(CBS News) Oscar night has traditionally been big news for Variety, the show business paper that got its start covering the variety shows of the vaudeville era. But Variety now faces some stiff competition from a VARIETY of Internet sites. Here's Ben Tracy:
For more than a century, Variety has played a starring role in the entertainment industry. It's been a must-read for every mover, shaker, and Muppet in Hollywood. Carl Reiner once said: "A morning without Variety is like a morning without coffee."
Editor in chief Tim Gray calls Variety "a small town newspaper," the small town being Hollywood. "The people that we're writing about are the people who are the readers, and they're also the advertisers," he said.
What kind of role has the Bible of showbiz played in the history of Hollywood? "Variety printed the first movie review in 1907," said Gray, "which was very early, with a little note saying, 'Hey, this is an interesting new art form. So we thought we'd review some of this stuff.'"
The publication began by covering vaudeville in New York City in 1905. There was also a new theatre scene referred to as "Broadway."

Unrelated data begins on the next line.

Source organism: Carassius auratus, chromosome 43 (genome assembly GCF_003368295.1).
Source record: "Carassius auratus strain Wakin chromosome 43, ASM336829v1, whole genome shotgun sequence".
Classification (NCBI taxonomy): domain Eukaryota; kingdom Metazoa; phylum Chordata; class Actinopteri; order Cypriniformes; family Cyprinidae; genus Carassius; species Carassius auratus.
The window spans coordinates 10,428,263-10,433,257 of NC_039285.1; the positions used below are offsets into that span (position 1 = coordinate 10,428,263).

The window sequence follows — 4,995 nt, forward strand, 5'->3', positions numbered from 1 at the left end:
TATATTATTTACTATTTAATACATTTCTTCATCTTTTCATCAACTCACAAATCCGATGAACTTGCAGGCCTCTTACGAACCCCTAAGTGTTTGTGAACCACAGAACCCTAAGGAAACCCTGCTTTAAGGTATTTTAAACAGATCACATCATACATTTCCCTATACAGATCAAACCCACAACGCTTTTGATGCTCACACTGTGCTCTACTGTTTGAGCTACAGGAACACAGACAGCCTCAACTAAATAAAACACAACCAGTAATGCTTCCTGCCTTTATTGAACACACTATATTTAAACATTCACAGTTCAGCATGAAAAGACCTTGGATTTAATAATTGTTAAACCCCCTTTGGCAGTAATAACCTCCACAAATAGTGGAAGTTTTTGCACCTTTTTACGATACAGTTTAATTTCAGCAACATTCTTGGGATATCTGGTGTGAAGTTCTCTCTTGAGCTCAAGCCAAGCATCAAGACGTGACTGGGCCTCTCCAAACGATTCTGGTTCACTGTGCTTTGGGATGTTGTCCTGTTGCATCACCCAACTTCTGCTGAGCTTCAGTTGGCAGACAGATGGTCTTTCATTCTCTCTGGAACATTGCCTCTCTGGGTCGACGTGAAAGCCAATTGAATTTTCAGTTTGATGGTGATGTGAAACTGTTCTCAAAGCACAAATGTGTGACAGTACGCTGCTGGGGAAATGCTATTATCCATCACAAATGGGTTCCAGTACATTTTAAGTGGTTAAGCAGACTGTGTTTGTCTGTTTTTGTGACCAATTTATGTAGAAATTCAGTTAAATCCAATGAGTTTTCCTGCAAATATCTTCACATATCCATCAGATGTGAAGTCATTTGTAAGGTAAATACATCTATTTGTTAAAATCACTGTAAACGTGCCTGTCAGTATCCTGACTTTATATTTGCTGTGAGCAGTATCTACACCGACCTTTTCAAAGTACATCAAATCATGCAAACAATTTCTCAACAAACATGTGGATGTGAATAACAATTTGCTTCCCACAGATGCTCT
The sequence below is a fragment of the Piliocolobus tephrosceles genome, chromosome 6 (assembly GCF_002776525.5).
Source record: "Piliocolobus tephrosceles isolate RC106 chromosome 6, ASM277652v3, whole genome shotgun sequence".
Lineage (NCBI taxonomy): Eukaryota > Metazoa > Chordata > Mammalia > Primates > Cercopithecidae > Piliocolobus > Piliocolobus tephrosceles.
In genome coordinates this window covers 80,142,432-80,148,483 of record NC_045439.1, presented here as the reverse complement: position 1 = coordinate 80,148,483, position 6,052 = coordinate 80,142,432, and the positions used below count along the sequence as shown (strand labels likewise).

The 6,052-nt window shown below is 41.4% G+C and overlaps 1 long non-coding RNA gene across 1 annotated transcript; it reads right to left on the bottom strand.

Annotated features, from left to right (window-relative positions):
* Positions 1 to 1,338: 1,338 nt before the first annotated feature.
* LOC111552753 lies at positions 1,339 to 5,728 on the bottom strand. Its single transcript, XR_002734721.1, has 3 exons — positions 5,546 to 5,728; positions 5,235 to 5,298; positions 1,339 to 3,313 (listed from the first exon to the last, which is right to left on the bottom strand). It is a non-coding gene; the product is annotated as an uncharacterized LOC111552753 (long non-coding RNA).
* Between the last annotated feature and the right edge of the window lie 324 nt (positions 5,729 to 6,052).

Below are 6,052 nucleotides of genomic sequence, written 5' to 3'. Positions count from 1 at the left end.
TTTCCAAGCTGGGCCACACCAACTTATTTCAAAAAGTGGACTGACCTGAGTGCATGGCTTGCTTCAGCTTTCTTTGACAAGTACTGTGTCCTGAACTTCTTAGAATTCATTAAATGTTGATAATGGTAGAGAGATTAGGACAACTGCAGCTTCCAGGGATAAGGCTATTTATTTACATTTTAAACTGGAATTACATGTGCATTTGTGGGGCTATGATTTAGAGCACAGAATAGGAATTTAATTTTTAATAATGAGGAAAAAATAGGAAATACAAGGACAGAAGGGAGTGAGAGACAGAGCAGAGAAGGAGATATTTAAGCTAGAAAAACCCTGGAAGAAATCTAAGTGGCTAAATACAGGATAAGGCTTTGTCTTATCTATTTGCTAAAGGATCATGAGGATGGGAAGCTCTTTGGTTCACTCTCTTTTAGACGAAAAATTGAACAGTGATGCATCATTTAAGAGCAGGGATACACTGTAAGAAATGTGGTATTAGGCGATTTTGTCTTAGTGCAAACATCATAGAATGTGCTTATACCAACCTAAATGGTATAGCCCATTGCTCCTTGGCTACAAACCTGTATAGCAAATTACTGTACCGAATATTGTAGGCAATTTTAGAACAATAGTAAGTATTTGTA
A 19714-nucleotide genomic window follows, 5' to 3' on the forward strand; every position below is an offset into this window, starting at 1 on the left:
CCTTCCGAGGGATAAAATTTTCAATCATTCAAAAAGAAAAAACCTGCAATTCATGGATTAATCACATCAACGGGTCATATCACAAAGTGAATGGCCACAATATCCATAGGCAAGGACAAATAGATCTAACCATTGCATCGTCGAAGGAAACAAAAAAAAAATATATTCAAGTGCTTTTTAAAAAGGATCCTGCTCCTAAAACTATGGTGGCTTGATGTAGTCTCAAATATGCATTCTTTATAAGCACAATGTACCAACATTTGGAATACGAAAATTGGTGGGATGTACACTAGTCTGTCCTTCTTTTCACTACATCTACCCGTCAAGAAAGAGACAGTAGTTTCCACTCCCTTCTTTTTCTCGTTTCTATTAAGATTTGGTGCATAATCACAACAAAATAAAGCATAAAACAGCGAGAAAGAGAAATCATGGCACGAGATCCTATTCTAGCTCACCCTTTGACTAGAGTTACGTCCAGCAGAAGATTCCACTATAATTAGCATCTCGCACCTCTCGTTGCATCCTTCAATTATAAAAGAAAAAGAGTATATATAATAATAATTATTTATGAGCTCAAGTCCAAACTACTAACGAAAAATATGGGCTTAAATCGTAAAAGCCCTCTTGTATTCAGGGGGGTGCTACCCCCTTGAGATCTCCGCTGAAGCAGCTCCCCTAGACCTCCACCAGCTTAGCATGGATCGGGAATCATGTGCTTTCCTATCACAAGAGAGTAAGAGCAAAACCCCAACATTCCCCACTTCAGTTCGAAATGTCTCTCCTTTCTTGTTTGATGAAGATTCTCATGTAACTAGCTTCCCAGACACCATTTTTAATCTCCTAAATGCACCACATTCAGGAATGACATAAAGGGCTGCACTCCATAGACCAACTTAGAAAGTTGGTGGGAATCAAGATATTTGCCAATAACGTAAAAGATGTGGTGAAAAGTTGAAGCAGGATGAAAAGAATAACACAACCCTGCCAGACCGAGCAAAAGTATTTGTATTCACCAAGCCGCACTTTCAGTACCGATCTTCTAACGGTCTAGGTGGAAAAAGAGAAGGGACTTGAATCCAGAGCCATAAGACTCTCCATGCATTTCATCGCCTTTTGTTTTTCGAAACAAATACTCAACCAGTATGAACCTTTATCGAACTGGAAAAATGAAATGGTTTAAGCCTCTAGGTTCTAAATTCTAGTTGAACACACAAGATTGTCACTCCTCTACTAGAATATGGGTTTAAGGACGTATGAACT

As the entertainment industry eventually shifted west, so did Variety, launching a daily in 1933 based in Los Angeles covering Hollywood.
For aspiring stars, a mention in its pages was a sign you had arrived.
"You know, the worst thing is to run a photo that's unflattering, and seriously in their mind that is the worst thing you could do," saud Gray. "Second worst thing: spell their name wrong or get their title wrong."
In 107 years, Variety has covered it all: the Titanic when it sank in 1912, and then 86 years later when it rose to become the first billion-dollar blockbuster ("$1 bil, and still no iceberg").
In 1929 sound supplanted silent films ("What sound has done"). In 1940 records had radio on the run ("Boom in pop music biz"). In 1950 video killed the vaudeville star ("Video now vaude's villian").
By 1984, home video recording had Hollywood reeling ("Hollywood loses to Betamax").
Over time Variety also invented its own language. "The Oxford English Dictionary attributes about two dozen terms to Variety," said Gray. "All the terms that at Variety we call 'slanguage.' It was kind of sassy and it was kind of like insider's language."
Among the terms coined by the trade: sitcom; striptease; punchline; sleeper (surprise hit); boffo (outstanding performance at the box office); ankle (to quit or be fired); blurb (commercial); crix (critics); horse opera (western); and ozoner (drive-in theater).
Variety used its unique language skills in its most famous headline in 1935: "Sticks nix hick pix." Translation? Farmers don't like movies about farming.
The paper is still printed and delivered every day. Yet like an aging leading lady, it's being replaced by young starlets on the Internet. Blogs such as deadline.com and The Wrap send a steady stream of industry news to mobile devices.